AFAIK, as long as you don\'t try to sell or broadcast your mockups of a 20th Century composer\'s work, anything goes. I\'m sure that using a mockup of a living composer\'s work to sell a sample library would not be legal.
I have always put up the occasional John Williams example on my personal site to show what a library can do. I will probably do the same with some QLSO stuff as well. A small potato site like me or you perhaps might not attract the wrath of the big companies especially if we are not the site of the person selling the library. Worst comes to worst, they can simply ask you to remove it. However, I would point them to the several \"MILLION\" midi files and mockups that they should consider dealing with all accross the internet before picking on me. I would not reccomend a library company post something like this to their own site but they can\'t stop others from doing so.
I\'d be interested to know what the official word is on this. Its not like we are posting the material so that people can avoid paying for the album. In fact, most of the people concerned here, already own the albums and will compare a mockup to the album they probably own.
The last time I spoke to a music lawyer the story was that once the composer of the original work had been dead for 50 years the work became public domain. This is one of the reasons why a lot of classical music can be bought on cd for $5 as no royalties are being paid to living composers.
Remember the Sting song Russians? The main melody was taken from \"Romance\" in Sergei Prokoviev\'s Lieutenant Kije Suite. (At least that is what a quick internet search tells me.)
The point is, Sting never had to pay any royalties for using that melody, despite building a pop song around it and making lots of money off it.
>>>The last time I spoke to a music lawyer the story was that once the composer of the original work had been dead for 50 years the work became public domain. <<<
It\'s been raised to 70 years in the USA recently, mainly due to extreme lobbying by Disney - imagine Mickey Mouse becoming public domain after 50 years of Walt Disney\'s death...not to goog for the company...
Get permission. If you call the publisher of a work, and describe your proposed use, they will say yes or no, and if yes, whether they expect a one-shot or distribution-based payment. For an educational or demonstrative use, provided they approve in general, they are likely to charge nothing or an extremely low (like pocket change) fee.
Cover bands are a different story. They are generally covered by the venue. Clubs, hotels, and other entertainment/rental/party venues pay ASCAP (edit: BMI, etc., too) royalties on a yearly basis, which cover royalties on songs played...like a subscription, basically.
In going the \"get permission\" route, of course you risk the real possibility of someone saying no. Or sometimes it\'s effectively \"no\" because they ask you for a huge sum. Try performing or recording a Kurt Weill piece, for instance. It\'s almost as if they don\'t want the music to be performed, and that\'s sad. But if you believe in ownership of intellectual property, you have to also believe an artist ultimately has the right to determine how his work is used. We all owe each other that respect.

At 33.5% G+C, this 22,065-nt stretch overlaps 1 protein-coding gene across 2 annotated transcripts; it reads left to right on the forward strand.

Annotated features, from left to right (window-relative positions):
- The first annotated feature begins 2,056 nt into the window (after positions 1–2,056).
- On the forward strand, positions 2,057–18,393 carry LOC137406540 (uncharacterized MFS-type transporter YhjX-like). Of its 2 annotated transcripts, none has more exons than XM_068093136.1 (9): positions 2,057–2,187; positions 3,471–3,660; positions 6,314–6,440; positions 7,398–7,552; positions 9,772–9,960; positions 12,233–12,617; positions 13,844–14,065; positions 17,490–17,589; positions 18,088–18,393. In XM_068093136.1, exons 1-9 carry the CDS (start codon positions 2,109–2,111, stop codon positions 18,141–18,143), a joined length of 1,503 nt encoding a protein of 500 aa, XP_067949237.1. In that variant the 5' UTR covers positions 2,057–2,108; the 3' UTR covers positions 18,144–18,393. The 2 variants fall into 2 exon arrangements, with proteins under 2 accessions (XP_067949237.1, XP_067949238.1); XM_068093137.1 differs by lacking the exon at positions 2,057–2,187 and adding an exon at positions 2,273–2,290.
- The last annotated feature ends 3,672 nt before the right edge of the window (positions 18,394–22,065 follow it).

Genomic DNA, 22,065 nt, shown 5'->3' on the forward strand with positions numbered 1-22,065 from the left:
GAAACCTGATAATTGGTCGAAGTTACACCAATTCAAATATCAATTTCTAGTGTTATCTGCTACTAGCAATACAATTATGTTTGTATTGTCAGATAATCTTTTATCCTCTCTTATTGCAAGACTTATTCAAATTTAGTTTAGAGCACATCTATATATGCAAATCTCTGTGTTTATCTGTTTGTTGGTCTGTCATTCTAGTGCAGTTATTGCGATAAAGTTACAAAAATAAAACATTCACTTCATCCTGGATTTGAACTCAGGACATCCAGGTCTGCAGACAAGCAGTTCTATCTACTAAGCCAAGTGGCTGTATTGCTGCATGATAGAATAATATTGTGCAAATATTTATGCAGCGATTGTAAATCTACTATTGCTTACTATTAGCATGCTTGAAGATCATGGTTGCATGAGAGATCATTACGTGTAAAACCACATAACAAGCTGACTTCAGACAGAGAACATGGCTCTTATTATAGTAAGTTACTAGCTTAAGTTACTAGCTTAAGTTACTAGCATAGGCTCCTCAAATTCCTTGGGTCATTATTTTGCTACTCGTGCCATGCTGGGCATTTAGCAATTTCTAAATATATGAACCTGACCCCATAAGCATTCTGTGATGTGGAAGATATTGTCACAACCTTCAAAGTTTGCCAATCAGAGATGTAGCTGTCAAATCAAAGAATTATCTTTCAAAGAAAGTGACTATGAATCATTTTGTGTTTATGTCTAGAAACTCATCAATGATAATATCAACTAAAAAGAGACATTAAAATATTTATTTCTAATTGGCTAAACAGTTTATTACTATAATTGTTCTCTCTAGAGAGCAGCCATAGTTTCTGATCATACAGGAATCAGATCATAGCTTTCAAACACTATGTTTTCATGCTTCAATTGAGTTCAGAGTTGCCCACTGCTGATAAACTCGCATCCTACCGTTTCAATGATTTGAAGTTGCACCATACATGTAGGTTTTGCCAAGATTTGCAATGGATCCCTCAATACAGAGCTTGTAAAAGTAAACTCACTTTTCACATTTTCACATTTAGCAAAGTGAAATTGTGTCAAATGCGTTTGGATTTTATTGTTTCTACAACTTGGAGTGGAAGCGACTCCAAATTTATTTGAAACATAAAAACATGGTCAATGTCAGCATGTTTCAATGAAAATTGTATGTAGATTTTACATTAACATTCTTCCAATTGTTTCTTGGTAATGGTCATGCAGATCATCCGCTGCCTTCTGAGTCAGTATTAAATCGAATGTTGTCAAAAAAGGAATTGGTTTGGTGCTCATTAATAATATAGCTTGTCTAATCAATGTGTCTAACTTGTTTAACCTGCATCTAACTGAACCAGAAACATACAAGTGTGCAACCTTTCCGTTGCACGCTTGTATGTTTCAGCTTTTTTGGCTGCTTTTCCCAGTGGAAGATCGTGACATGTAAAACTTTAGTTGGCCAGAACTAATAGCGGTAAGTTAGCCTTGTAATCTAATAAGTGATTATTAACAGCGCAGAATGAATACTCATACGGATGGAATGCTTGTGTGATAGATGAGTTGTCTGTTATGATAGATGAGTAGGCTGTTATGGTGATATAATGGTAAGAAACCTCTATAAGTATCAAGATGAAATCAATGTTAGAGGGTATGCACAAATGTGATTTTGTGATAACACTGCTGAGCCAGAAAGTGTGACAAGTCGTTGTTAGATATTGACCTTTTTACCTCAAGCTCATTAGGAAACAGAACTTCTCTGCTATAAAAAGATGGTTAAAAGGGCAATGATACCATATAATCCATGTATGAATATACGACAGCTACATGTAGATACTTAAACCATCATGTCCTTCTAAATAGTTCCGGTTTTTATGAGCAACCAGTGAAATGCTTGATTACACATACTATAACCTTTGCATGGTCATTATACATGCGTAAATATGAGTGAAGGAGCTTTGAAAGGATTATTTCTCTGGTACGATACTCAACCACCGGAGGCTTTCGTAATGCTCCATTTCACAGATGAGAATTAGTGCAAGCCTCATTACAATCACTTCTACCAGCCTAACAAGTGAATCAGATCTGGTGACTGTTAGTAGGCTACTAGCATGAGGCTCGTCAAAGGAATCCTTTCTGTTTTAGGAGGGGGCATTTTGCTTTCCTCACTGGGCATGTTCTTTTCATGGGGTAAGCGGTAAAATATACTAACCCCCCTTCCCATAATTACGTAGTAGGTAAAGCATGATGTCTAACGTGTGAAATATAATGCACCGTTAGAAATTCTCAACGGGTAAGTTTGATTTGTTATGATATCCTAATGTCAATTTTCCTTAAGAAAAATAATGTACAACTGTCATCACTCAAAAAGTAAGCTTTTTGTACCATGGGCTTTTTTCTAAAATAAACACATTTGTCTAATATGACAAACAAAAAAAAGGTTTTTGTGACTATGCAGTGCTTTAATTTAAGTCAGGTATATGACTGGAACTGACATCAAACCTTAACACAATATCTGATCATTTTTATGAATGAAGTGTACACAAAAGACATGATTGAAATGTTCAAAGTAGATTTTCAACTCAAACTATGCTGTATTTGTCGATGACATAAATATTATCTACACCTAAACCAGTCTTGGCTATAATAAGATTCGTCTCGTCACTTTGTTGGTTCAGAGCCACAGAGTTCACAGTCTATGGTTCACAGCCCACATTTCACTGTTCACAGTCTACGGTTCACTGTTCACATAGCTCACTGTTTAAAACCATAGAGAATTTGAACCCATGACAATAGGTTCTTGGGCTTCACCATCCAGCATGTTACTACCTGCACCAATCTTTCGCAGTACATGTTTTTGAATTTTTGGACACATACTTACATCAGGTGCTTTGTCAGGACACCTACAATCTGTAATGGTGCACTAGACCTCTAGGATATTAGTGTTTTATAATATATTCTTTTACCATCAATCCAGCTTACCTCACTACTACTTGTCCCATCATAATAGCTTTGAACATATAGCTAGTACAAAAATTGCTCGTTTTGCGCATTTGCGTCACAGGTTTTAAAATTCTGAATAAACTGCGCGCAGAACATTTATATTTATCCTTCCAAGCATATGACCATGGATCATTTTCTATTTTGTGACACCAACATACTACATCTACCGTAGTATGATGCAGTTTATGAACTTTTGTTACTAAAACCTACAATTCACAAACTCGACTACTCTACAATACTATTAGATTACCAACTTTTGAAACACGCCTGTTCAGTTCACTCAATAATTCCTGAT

It\'s also pretty simple to fly straight. It\'s the sole function of a publishing company to negotiate and enforce these matters...they are there to talk to you.
You can get permission to use almost anything cheaply or even free. You must have good intentions, and communicate them clearly, and in most cases, that is enough. All they want is compensation when you profit from the work they administer. When you ask permission to use a piece in this manner (as a mockup), what you are really asking the publisher to do is grant you permission to perform the work in public for free. To them, you are no different than a performing or recording ensemble. What they want to know is how much money you anticipate making. If it\'s a concert, what\'s the size of the venue and the anticipated take. If a recording, how much manufactured product and what\'s the distribution.
So understand that a person who is making an orchestral mockup to demonstrate a sample library is doing a rather weird thing in their eyes...so there will be some explaining to do. The music biz is about public performance for profit, whether that\'s recorded or live. The hardest thing to understand will be why you would want to demonstrate someone\'s sample library without compensation. That will seem suspicious. So, you just have to explain your motives...in this case, it\'s a community thing. Be prepared to field questions on who this is \"helping\" (i.e., why are you freely promoting a sample developer\'s work, etc.). It\'s their job, remember, to find any profit you or someone else via you is making. Another thing that will be a potential hurdle is posting on the internet. That will immediately raise every red flag in the room, and depending on the publisher, they might say no right off to that. The artist or company might have an aversion to sample-based performance of the work.
But still, being honest and transparent with the owner of the copyright is worth it. You\'ll probably get permission, because most artists WANT their work performed. They just want their cut if you\'re profiting from their work. If you are turned down once, try to appeal to the next level and see if that ear is more sympathetic.
If in the end you are refused (or their deal can\'t work for you), then you at least know that another choice would be better. And \"used by permission\" is a lovely phrase in terms of your emotional well-being. You don\'t have to fly under the radar and deal with that uncertainty--and you can be confident your karma is clean.